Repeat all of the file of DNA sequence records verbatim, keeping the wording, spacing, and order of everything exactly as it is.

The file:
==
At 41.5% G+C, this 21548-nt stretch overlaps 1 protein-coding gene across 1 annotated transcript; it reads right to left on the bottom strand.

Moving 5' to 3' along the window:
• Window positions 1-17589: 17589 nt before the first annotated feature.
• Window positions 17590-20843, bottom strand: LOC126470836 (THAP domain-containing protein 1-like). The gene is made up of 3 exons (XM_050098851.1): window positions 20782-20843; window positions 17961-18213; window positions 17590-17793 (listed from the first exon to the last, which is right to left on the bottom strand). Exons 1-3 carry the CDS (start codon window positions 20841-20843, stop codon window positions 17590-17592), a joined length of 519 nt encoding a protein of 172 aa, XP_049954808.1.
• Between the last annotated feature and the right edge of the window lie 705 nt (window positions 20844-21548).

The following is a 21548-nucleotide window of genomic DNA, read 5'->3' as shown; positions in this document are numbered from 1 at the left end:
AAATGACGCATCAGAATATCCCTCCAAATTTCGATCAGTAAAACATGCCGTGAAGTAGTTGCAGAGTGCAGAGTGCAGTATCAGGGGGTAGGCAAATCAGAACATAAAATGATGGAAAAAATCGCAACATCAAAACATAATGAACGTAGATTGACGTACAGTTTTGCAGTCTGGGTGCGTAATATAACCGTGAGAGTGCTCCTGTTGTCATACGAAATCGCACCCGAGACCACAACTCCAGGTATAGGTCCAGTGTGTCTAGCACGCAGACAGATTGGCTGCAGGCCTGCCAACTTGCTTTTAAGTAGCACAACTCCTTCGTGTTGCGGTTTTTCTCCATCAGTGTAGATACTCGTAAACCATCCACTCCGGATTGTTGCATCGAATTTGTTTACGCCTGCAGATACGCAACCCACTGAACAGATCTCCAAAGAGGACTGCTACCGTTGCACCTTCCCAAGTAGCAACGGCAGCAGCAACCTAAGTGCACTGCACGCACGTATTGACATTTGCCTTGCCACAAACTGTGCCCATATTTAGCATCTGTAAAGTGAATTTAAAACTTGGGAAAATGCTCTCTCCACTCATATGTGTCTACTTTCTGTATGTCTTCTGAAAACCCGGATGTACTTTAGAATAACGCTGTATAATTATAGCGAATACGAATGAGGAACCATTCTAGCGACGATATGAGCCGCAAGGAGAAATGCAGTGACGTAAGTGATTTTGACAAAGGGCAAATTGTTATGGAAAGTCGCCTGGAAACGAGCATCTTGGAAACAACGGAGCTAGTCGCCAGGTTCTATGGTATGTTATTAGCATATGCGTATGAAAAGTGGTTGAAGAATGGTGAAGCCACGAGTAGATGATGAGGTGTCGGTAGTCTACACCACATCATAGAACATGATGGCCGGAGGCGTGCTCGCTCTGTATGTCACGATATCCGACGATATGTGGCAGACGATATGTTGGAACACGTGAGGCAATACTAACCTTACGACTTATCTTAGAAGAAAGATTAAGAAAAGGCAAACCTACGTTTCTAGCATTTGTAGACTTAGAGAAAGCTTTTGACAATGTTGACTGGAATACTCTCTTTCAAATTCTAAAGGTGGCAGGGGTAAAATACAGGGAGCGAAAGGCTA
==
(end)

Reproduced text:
At 41.5% G+C, this 21548-nt stretch overlaps 1 protein-coding gene across 1 annotated transcript; it reads right to left on the bottom strand.

Moving 5' to 3' along the window:
• Window positions 1-17589: 17589 nt before the first annotated feature.
• Window positions 17590-20843, bottom strand: LOC126470836 (THAP domain-containing protein 1-like). The gene is made up of 3 exons (XM_050098851.1): window positions 20782-20843; window positions 17961-18213; window positions 17590-17793 (listed from the first exon to the last, which is right to left on the bottom strand). Exons 1-3 carry the CDS (start codon window positions 20841-20843, stop codon window positions 17590-17592), a joined length of 519 nt encoding a protein of 172 aa, XP_049954808.1.
• Between the last annotated feature and the right edge of the window lie 705 nt (window positions 20844-21548).

The following is a 21548-nucleotide window of genomic DNA, read 5'->3' as shown; positions in this document are numbered from 1 at the left end:
AAATGACGCATCAGAATATCCCTCCAAATTTCGATCAGTAAAACATGCCGTGAAGTAGTTGCAGAGTGCAGAGTGCAGTATCAGGGGGTAGGCAAATCAGAACATAAAATGATGGAAAAAATCGCAACATCAAAACATAATGAACGTAGATTGACGTACAGTTTTGCAGTCTGGGTGCGTAATATAACCGTGAGAGTGCTCCTGTTGTCATACGAAATCGCACCCGAGACCACAACTCCAGGTATAGGTCCAGTGTGTCTAGCACGCAGACAGATTGGCTGCAGGCCTGCCAACTTGCTTTTAAGTAGCACAACTCCTTCGTGTTGCGGTTTTTCTCCATCAGTGTAGATACTCGTAAACCATCCACTCCGGATTGTTGCATCGAATTTGTTTACGCCTGCAGATACGCAACCCACTGAACAGATCTCCAAAGAGGACTGCTACCGTTGCACCTTCCCAAGTAGCAACGGCAGCAGCAACCTAAGTGCACTGCACGCACGTATTGACATTTGCCTTGCCACAAACTGTGCCCATATTTAGCATCTGTAAAGTGAATTTAAAACTTGGGAAAATGCTCTCTCCACTCATATGTGTCTACTTTCTGTATGTCTTCTGAAAACCCGGATGTACTTTAGAATAACGCTGTATAATTATAGCGAATACGAATGAGGAACCATTCTAGCGACGATATGAGCCGCAAGGAGAAATGCAGTGACGTAAGTGATTTTGACAAAGGGCAAATTGTTATGGAAAGTCGCCTGGAAACGAGCATCTTGGAAACAACGGAGCTAGTCGCCAGGTTCTATGGTATGTTATTAGCATATGCGTATGAAAAGTGGTTGAAGAATGGTGAAGCCACGAGTAGATGATGAGGTGTCGGTAGTCTACACCACATCATAGAACATGATGGCCGGAGGCGTGCTCGCTCTGTATGTCACGATATCCGACGATATGTGGCAGACGATATGTTGGAACACGTGAGGCAATACTAACCTTACGACTTATCTTAGAAGAAAGATTAAGAAAAGGCAAACCTACGTTTCTAGCATTTGTAGACTTAGAGAAAGCTTTTGACAATGTTGACTGGAATACTCTCTTTCAAATTCTAAAGGTGGCAGGGGTAAAATACAGGGAGCGAAAGGCTA